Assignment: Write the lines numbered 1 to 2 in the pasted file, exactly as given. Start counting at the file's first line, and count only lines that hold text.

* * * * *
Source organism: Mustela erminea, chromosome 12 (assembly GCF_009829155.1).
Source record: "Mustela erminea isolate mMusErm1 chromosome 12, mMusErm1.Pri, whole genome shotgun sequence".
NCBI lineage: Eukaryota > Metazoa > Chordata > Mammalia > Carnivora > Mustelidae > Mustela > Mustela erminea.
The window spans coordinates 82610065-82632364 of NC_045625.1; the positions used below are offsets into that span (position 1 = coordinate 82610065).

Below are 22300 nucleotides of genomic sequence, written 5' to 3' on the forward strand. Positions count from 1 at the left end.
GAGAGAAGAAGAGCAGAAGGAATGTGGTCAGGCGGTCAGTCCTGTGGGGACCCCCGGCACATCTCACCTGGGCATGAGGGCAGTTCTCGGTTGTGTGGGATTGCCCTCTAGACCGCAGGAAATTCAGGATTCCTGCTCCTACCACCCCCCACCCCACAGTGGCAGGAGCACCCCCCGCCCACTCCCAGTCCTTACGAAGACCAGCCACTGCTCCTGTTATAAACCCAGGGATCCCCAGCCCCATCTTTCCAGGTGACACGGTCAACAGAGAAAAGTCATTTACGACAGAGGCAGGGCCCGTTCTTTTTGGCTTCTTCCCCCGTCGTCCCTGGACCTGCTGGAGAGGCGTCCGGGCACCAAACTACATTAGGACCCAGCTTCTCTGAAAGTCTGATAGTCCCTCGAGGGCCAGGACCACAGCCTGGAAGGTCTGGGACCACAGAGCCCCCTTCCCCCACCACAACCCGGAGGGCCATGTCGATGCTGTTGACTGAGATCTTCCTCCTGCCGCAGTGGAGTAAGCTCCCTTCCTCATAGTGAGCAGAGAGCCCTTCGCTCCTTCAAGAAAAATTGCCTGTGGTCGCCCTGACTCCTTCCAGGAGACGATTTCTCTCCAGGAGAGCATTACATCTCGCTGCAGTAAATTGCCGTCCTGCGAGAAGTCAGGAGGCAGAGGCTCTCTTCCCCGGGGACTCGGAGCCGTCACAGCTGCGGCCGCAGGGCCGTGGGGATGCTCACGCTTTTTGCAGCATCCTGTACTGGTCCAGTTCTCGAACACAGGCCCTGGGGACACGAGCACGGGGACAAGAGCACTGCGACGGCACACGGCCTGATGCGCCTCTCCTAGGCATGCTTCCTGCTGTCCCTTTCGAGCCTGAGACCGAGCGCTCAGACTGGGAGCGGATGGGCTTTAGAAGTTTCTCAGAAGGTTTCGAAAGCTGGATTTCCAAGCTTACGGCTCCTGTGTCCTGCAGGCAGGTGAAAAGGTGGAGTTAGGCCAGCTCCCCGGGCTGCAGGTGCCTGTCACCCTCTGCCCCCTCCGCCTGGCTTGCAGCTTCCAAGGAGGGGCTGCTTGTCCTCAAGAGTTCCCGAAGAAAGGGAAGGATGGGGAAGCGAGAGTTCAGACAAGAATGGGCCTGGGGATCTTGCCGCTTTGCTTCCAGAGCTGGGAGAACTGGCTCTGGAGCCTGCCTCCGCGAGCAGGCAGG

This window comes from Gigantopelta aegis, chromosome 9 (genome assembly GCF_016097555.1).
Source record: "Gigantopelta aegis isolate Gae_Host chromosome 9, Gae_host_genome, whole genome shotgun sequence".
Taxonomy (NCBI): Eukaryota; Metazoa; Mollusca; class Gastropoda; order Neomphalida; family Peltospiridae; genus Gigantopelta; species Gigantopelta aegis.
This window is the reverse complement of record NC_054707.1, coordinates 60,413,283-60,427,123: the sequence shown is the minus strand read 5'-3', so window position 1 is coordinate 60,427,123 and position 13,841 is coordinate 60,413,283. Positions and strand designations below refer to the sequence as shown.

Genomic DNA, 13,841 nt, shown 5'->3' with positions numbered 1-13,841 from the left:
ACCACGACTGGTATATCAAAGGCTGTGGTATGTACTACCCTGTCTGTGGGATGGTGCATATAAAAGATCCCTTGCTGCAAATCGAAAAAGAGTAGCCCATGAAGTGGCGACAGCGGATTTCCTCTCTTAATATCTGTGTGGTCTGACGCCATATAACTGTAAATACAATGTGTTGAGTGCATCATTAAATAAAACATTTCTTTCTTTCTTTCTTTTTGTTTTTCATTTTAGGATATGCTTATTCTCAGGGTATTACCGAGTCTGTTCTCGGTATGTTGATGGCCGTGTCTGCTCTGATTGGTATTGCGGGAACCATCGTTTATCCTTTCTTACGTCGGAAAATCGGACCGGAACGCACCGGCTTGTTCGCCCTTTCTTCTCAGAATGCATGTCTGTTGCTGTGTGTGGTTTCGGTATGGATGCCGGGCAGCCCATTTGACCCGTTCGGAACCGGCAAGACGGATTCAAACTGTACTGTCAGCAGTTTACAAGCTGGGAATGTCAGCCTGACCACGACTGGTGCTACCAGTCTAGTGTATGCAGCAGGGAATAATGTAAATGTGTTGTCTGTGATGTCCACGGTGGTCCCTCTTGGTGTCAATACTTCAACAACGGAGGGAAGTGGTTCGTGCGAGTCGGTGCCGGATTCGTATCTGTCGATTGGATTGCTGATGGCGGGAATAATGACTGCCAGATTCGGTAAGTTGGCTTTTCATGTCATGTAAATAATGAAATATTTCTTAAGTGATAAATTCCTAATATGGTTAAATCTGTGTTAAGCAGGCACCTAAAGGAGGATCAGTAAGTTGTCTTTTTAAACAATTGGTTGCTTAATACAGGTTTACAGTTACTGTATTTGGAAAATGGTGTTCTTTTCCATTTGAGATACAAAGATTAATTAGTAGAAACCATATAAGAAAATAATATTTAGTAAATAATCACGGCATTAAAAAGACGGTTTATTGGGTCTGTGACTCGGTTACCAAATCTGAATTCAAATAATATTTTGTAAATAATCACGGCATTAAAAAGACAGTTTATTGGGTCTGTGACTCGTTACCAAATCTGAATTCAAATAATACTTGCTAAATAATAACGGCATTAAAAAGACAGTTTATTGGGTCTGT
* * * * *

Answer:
Source organism: Mustela erminea, chromosome 12 (assembly GCF_009829155.1).
Source record: "Mustela erminea isolate mMusErm1 chromosome 12, mMusErm1.Pri, whole genome shotgun sequence".